How Much Does Water REALLY Cost?

May 18, 2010 at 5:59 am Leave a comment

How much does water cost? The answer may not be as simple as you think. True, like most commodities, it is priced differently in different parts of the world, and the retail price does not always reflect the wholesale price, so the right answer is “depends”. But things actually get much more complicated than that when we try to estimate the true cost of delivering water.  

Water production is a complex process involving pumping, treatment and phased distribution. Costs are hidden across the entire ‘delivery chain’. Take, for example, the not-too-rare case of a water main burst. How much does a burst cost the water utility? Having spoken to quite a few utilities about this, I can say that the answer is made up of several aspects.  

  • Direct costs: That’s the nominal cost of water lost through the burst pipe until the flow has stopped. True, this is not straight-forward either, as quite often a visible burst is the result of an ongoing leak, or invisible burst, so water loss may have been going on for quite a while. And also true – some utilities have excess water, so the cost of lost water is negligible. If you are interested in water prices worldwide you may want to read the thorough analysis in the Global Water Intelligence website, or  just take a glance at the graphic illustration below:

            Water Prices Worldwide  

  • Indirect costs: Not surprisingly, this is harder to quantify and typically more significant. Indirect costs are a ‘catch all’ for the cost of damages to the water infrastructure, roads and property, businesses and citizens.  Parts of this can be priced in retrospect by calculating the cost of repairs and compensation paid; the rest is hard to estimate even after the fact (can you quantify ‘bad publicity’?)
    Many utilities are held liable for damages incurred after a certain time has elapsed from the moment the burst became visible, in case the water flow has not been stopped by then. Utilities like Severn Trent in the UK have a ‘Guaranteed Standards Scheme’ which compels them to pay consumers for any breach of the service guarantee. United Utilities has a “Guaranteed Standards of Service pledge” and is offering immediate compensation to affected consumers, as in this example. In Thames Water, if water flow resulting from a burst is not stopped within two hours, all incurred damages from that point on are to be paid by the utility. The utilities may be insured, but bursts yield increased insurance premiums – just add that to the tab.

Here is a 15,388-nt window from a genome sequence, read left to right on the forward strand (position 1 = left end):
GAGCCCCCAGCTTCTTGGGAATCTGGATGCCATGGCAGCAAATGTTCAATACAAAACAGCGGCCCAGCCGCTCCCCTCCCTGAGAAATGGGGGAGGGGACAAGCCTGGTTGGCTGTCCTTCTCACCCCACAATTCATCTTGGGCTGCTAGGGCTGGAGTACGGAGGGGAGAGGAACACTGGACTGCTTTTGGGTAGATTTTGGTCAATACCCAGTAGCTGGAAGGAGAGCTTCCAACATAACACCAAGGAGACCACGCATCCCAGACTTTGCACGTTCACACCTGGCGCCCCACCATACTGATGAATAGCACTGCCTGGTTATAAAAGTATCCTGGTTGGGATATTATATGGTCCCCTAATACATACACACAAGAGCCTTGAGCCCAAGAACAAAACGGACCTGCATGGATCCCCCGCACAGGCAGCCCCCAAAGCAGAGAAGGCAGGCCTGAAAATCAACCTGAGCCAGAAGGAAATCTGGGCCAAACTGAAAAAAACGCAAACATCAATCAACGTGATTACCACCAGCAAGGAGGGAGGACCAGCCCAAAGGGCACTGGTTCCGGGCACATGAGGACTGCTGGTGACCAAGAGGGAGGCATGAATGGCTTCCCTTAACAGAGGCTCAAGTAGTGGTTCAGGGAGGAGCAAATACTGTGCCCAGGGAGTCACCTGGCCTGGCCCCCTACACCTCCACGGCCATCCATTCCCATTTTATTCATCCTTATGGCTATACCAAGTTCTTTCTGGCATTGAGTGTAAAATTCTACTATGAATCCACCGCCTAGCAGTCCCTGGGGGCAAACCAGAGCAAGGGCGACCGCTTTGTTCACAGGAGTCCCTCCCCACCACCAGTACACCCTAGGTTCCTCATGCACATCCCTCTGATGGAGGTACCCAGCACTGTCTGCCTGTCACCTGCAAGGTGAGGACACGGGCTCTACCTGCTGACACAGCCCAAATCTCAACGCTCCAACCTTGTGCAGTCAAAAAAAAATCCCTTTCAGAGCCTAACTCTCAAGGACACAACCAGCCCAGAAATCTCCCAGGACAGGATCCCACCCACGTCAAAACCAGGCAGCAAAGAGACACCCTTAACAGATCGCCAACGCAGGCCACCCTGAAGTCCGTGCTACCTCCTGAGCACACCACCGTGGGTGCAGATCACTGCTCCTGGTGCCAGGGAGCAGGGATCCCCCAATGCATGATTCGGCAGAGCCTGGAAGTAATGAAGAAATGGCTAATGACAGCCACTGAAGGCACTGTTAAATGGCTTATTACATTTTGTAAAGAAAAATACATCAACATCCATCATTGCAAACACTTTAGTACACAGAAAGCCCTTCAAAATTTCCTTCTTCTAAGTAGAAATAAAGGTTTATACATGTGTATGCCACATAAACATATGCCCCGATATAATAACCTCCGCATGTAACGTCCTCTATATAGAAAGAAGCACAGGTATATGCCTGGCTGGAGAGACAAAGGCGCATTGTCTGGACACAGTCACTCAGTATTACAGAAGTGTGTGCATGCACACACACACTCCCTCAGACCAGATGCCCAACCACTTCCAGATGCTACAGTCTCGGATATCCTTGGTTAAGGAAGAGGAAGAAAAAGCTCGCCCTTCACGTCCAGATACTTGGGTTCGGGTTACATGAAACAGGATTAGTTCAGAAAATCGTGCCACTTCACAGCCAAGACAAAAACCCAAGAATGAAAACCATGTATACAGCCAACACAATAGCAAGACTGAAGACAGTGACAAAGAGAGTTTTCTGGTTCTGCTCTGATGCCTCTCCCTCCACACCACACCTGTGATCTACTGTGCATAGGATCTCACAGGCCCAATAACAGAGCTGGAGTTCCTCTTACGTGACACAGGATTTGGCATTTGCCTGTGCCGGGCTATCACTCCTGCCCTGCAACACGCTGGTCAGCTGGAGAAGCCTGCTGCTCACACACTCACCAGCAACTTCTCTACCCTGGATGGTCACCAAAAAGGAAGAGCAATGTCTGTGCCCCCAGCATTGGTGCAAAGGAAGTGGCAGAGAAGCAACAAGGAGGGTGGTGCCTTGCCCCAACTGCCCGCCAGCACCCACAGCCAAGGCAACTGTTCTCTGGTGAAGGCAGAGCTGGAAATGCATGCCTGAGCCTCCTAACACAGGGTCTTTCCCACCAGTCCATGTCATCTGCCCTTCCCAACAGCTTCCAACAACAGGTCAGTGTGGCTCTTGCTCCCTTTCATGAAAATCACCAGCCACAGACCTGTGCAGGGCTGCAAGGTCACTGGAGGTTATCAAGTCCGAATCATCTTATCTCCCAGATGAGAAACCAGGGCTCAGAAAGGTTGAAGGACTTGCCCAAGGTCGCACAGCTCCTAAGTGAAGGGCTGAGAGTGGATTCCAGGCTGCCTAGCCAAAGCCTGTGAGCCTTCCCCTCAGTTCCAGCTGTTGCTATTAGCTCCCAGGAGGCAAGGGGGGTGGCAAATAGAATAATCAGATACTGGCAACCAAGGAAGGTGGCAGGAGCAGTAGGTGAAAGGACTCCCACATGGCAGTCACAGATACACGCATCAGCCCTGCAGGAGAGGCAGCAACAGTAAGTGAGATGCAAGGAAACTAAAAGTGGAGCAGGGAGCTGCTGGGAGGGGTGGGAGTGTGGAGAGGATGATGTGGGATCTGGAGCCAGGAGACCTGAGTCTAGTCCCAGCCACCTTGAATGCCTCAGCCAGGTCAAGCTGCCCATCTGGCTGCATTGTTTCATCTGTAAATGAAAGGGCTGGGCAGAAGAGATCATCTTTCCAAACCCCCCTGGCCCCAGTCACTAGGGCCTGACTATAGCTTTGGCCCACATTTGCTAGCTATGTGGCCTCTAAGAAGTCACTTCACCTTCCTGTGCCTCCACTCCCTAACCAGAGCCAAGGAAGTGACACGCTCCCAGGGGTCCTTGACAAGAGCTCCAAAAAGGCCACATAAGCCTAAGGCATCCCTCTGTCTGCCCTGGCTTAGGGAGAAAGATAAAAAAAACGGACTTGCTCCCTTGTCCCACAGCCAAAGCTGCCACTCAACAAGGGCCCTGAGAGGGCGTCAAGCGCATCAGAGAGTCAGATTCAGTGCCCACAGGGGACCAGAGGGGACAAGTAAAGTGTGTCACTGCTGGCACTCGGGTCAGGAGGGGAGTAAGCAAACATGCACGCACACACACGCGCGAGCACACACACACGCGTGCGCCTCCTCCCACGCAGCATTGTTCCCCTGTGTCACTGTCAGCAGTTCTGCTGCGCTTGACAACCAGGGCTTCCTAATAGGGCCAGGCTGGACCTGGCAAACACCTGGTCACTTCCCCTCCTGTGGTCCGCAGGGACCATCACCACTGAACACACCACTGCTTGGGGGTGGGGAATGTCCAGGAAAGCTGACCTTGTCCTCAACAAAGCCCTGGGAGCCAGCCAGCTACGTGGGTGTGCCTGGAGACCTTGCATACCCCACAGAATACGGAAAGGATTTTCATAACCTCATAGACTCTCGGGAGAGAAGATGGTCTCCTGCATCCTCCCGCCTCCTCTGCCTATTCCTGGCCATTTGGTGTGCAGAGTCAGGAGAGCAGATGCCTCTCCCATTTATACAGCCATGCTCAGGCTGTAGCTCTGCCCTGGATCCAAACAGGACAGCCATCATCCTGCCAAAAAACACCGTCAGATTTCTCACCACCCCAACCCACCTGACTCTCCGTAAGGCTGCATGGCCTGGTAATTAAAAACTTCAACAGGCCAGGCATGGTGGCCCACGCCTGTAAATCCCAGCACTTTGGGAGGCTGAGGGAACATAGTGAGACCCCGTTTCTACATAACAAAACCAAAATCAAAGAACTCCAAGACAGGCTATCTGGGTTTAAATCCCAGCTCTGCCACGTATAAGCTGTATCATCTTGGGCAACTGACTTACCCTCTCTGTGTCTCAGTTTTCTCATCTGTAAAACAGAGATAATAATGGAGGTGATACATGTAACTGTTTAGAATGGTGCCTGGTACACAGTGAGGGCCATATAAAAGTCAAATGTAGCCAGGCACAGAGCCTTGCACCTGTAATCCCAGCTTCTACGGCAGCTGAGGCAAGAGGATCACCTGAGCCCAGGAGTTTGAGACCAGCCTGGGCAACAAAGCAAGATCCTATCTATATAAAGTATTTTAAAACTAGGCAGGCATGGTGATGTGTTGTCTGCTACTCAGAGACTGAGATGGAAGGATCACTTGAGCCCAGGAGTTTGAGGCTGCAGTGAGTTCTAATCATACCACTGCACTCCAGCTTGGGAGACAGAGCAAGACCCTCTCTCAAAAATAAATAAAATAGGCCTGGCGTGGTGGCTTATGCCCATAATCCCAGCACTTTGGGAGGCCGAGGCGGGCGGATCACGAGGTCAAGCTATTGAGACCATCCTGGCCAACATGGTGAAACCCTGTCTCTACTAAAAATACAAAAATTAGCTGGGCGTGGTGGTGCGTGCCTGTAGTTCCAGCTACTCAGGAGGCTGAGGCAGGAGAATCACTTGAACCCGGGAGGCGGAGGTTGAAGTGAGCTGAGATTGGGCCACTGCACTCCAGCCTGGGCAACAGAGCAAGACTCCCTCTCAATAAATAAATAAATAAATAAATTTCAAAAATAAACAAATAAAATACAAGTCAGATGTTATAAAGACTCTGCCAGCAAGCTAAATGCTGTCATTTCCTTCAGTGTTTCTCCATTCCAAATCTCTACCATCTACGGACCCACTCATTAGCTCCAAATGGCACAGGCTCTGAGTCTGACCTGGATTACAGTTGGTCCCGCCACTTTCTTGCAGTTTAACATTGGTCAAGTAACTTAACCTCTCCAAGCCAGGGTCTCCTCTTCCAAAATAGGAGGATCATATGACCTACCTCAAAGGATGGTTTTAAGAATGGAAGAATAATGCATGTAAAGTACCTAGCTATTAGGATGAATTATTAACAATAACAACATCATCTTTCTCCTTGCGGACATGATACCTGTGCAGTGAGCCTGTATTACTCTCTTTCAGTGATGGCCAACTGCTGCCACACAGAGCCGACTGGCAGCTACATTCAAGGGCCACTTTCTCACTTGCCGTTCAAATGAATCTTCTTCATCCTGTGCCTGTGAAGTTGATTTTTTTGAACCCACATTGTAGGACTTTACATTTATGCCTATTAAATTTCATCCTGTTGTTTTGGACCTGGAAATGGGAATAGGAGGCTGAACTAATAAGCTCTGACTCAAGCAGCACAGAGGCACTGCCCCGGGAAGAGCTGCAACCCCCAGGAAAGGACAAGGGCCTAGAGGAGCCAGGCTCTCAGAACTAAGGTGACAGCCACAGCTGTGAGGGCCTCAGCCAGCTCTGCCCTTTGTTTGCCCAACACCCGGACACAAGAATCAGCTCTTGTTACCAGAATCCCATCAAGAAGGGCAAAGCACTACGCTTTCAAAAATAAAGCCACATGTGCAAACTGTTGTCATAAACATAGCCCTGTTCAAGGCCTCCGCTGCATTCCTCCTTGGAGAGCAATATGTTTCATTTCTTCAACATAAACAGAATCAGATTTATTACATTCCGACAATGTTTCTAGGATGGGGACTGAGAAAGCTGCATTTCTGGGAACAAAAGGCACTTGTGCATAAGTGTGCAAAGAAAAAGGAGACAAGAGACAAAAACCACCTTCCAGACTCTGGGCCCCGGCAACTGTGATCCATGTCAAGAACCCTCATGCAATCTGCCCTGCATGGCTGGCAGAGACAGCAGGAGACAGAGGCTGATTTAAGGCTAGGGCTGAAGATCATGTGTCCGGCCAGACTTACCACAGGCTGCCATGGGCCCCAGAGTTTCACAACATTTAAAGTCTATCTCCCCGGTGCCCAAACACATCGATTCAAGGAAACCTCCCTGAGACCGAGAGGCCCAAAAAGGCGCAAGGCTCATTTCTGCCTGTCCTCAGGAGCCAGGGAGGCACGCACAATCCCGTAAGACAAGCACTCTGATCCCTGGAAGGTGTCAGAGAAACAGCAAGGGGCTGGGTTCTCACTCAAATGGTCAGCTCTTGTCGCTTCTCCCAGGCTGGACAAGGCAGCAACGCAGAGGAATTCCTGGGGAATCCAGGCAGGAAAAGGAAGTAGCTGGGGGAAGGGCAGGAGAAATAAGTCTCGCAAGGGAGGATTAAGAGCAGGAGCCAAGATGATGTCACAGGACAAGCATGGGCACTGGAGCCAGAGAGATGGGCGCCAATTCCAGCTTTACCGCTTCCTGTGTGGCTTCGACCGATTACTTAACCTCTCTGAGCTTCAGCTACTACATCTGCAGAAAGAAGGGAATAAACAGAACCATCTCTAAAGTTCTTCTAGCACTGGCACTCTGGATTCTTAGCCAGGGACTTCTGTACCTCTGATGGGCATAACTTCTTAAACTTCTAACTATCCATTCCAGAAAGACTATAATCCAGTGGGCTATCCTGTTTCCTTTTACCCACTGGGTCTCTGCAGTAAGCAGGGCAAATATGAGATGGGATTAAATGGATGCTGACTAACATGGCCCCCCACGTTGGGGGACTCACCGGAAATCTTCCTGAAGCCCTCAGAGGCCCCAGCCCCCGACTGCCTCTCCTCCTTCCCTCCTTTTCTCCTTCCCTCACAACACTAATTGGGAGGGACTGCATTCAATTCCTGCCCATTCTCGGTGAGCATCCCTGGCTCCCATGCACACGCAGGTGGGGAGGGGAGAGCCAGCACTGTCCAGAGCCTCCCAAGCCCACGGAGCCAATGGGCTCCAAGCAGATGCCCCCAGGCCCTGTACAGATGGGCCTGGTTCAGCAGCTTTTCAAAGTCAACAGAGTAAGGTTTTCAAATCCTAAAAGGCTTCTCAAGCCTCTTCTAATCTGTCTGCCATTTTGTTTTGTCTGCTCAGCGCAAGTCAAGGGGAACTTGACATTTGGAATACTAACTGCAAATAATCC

• Environmental and Social impact: The costs don’t stop there. Water loss has environmental ramifications ranging from increased vulnerability to contaminations and reduced water quality, to overhauls and complete reconstruction of parts of the burst-prone areas of the network. Unscheduled maintenance and fixing comes at the expense of scheduled, planned work, and by delaying the routine work, utilities run the risk of losing more water in other parts of the network. The social impact shouldn’t be trifled with either. In some cases, things can get completely out of hand, as was the case in Boston a few weeks ago. One can only start to speculate how much that burst really cost.

Water Main Burst - Source: Daily Telegraph
Water Main Burst – Source: Daily Telegraph

If water indeed costs so much, it is clear why utilities are investing heavily in finding leaks before they turn into bursts. Unfortunately, current technologies and best-practices leave quite a lot to be desired, and most utilities have ‘blind-spots’ in their network. Our goal in TaKaDu is to give utilities the tools to minimize the number and size of these blind spots. Gaining visibility into ‘darker’ parts of your network could be worth a lot of money – whether easily quantifiable or ‘hidden’ in indirect, environmental or social impact.


Entry filed under: Leaks and Bursts, Water Cost. Tags: , , , , .

Water and Energy – and Even More Energy Ferrara: Smart Water Networks, or: No Water Left Behind

Leave a Reply

Fill in your details below or click an icon to log in: Logo

You are commenting using your account. Log Out /  Change )

Google+ photo

You are commenting using your Google+ account. Log Out /  Change )

Twitter picture

You are commenting using your Twitter account. Log Out /  Change )

Facebook photo

You are commenting using your Facebook account. Log Out /  Change )


Connecting to %s

Trackback this post  |  Subscribe to the comments via RSS Feed

TaKaDu Twitter

%d bloggers like this: